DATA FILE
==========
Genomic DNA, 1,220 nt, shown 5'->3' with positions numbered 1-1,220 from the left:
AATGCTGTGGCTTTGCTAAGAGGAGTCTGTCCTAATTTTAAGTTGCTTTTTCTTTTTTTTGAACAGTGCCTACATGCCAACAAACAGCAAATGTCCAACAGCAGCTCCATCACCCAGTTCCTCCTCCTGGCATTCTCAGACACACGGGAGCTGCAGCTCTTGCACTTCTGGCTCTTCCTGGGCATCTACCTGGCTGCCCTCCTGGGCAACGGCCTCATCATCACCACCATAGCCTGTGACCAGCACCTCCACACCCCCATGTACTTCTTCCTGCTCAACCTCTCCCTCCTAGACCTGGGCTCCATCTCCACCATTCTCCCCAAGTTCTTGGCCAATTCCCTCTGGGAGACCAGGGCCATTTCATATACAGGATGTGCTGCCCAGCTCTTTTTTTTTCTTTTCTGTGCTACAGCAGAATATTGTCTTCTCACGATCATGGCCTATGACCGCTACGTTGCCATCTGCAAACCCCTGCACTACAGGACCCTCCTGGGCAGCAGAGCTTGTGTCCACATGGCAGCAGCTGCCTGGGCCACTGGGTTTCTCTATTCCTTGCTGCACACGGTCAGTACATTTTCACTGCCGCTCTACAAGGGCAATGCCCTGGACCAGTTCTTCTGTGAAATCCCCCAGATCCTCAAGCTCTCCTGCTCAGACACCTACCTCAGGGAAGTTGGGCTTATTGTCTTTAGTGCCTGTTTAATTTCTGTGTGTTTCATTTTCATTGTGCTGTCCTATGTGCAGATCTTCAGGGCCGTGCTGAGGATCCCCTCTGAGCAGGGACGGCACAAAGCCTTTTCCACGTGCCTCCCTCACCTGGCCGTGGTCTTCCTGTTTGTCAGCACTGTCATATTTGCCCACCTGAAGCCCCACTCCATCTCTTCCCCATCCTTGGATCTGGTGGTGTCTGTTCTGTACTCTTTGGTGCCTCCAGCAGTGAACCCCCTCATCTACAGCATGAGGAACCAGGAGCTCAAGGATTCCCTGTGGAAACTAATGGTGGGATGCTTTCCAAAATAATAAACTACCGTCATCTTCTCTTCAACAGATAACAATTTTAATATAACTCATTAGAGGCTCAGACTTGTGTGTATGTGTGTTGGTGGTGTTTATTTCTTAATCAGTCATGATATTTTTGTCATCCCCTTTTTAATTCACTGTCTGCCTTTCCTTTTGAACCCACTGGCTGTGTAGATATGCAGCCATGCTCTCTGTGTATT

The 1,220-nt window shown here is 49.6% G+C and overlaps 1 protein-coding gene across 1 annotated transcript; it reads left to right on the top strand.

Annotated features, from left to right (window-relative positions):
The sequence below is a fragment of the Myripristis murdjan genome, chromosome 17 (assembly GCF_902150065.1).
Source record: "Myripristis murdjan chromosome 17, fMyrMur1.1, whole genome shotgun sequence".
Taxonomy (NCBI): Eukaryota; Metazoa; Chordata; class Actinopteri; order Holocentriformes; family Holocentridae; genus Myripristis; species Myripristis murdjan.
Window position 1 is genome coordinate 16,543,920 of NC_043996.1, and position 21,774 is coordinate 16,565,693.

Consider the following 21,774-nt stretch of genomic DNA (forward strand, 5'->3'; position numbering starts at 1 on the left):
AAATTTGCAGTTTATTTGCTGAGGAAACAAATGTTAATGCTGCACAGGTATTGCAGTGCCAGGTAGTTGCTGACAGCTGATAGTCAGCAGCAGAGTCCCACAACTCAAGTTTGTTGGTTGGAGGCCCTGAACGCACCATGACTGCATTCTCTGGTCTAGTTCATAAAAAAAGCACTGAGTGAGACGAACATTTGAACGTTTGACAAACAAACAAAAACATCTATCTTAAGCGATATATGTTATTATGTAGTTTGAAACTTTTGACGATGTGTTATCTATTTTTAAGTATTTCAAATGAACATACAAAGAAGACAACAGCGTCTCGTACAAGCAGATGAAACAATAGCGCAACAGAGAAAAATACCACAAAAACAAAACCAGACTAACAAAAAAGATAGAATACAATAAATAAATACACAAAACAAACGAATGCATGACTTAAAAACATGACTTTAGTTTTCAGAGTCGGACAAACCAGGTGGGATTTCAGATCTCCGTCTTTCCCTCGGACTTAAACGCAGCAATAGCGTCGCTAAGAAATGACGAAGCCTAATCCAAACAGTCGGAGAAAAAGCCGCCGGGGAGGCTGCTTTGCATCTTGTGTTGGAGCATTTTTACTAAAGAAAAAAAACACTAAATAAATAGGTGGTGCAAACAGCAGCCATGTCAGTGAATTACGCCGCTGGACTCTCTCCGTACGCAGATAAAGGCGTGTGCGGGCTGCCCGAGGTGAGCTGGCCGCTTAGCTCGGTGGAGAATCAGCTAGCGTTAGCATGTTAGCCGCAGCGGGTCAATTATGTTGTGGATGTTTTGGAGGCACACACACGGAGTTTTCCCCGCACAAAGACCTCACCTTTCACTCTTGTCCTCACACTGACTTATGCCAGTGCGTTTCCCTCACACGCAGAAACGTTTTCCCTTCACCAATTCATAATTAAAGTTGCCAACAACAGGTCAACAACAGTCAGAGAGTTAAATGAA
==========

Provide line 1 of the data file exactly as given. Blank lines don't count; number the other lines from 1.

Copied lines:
Genomic DNA, 1,220 nt, shown 5'->3' with positions numbered 1-1,220 from the left: